waves

Lake Tahoe Water Trail Spotlight: Baldwin Beach

kayaking Baldwin Beach on a sunny summer day

White sands. Turquoise blue. Crystal clear waters. If that’s what you’re looking for then Baldwin Beach is the spot to start. Geographically speaking, Pope, Kiva, and Baldwin Beaches are one long stretch of sand but each has its own personality. Kiva is for dog owners. Pope is for family fun. And Baldwin is the premier spot to shove off and paddle to Emerald Bay.

Paddling Baldwin Beach

The south shore of Lake Tahoe is an area of contrasts. You have the casino corridor near the California/Nevada border providing some of the best nightlife and entertainment opportunities in the basin. While only a few miles west of it is an area home to some of the most diverse wildlife habitat. Bald eagles and osprey nest along the shoreline. Taylor Creek provides a critical marsh that gives species of birds and wildlife a place to live including an impressive location of spawning Kokanee Salmon in the fall. And, this area also gives you a glimpse into how the wealthy summered in the early 20th century.

Two Out-And-Back Day Trip Paddles

Emerald Bay

kayaking towards Emerald Bay
Kayakers on their way to Emerald Bay – Image appears courtesy: Sierra Business Council

Just like Cave Rock, if this is your first sojourn on a kayak, this paddle may not be the adventure you should take. First, it’s approximately two miles one-way just to the opening of the bay and at least another mile to Fannette Island. Second, this is a VERY popular spot for motorized craft and tour boats meaning choppy waters and congestion. If this isn’t your first water “rodeo” and you do try this adventure, keep your head on a swivel. With that being said, paddling to Emerald Bay is a great option for experienced paddlers. You’ll get up close and personal with attractions like Eagle Creek with its roaring waterfalls. Feel tiny in the water with the towering mountains cupping the bay and Fannette Island standing proudly in the center.

Camp Richardson

A better option for your first attempt at paddling on Lake Tahoe is to visit Camp Richardson. Just shy of one and a half miles, this will provide an opportunity to take in the gorgeous beauty of the south shore of Lake Tahoe. Once you arrive, you’ll have access to an amenity rich historic summer resort. Everything from an old-fashioned ice cream shop to what is considered the best restaurant with a view – Beacon Bar & Grill. The best part is if you’re not up to getting to Camp Rich, you can stop at Kiva Beach instead and paddle back from there.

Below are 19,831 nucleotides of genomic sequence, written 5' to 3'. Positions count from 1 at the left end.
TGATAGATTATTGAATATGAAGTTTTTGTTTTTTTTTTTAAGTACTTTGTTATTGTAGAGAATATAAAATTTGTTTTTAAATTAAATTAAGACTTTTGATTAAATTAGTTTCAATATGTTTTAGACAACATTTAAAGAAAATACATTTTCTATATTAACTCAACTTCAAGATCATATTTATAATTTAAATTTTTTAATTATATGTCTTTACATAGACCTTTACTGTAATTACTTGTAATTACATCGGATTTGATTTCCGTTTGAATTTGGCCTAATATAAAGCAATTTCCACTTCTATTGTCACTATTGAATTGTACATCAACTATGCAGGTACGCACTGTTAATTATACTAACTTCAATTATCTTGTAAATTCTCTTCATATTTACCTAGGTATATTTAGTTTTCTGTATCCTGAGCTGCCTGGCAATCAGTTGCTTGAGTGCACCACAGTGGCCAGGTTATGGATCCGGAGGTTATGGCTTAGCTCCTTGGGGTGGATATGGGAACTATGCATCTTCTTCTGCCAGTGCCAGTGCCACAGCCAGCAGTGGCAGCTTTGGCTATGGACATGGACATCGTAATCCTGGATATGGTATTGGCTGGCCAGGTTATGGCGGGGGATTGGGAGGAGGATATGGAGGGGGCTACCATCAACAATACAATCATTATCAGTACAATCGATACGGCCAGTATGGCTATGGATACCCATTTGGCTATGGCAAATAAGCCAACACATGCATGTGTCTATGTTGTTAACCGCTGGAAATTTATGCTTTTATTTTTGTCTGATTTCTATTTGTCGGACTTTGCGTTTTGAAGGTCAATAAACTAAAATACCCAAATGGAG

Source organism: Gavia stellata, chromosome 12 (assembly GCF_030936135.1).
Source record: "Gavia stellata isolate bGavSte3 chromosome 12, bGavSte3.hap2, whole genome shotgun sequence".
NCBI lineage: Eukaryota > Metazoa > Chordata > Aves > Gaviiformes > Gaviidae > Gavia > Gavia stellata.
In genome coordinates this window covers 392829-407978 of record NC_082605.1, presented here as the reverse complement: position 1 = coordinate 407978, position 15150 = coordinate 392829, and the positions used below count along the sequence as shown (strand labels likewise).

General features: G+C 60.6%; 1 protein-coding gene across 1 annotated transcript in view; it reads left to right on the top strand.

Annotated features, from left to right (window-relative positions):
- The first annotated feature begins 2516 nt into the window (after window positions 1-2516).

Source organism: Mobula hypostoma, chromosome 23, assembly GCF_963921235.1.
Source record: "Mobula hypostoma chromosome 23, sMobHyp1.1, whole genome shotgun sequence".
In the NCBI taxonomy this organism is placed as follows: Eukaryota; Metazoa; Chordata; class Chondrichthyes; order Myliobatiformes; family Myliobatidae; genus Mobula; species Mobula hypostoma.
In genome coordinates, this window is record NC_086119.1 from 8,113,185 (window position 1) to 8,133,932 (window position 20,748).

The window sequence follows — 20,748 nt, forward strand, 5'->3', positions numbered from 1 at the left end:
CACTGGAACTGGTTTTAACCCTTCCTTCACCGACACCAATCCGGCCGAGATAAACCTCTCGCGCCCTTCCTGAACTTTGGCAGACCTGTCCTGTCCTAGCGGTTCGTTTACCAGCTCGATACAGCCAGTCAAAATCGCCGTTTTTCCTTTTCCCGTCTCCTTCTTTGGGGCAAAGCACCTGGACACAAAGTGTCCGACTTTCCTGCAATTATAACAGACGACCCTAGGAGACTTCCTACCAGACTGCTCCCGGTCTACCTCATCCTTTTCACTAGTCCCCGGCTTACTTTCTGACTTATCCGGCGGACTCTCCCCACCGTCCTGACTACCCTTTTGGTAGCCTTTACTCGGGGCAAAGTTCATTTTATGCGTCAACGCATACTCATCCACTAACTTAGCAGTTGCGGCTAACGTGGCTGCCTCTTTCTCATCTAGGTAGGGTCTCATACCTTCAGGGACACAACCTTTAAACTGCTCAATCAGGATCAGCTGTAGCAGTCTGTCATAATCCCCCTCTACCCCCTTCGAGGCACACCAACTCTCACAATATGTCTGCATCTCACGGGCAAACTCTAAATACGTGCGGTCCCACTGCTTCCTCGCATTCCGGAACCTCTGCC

For a full write-up, head over to our day trips section and download the .pdf around Emerald Bay. Or better yet, pick up a copy of our Lake Tahoe Water Trail Map & Access Guide.

Looking for more about the Tallac Historic Site or Emerald Bay? Be sure to check out the Sierra Nevada Geotourism website which includes such things as a detailed write-up about Tallac Historic Site, museums, & even hiking ideas.

And of course, Heads UP! Be sure to wear a life jacket!



The Lake Tahoe Water Trail is a Sierra Business Council sustainable recreation tourism project. Learn more about SBC's innovative social, environmental and economic development projects in the Sierra Nevada at www.sierrabusiness.org.

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Disclaimer

Sierra Business Council and the Lake Tahoe Water Trail Committee and their contributors will be in no way responsible for personal injury or damage to personal property arising in conjunction with the use of this website or printed materials. Good judgment and planning are critical to any successful outing. Before heading out on the water, it is recommended that you check with other sources of information for the latest lake conditions.

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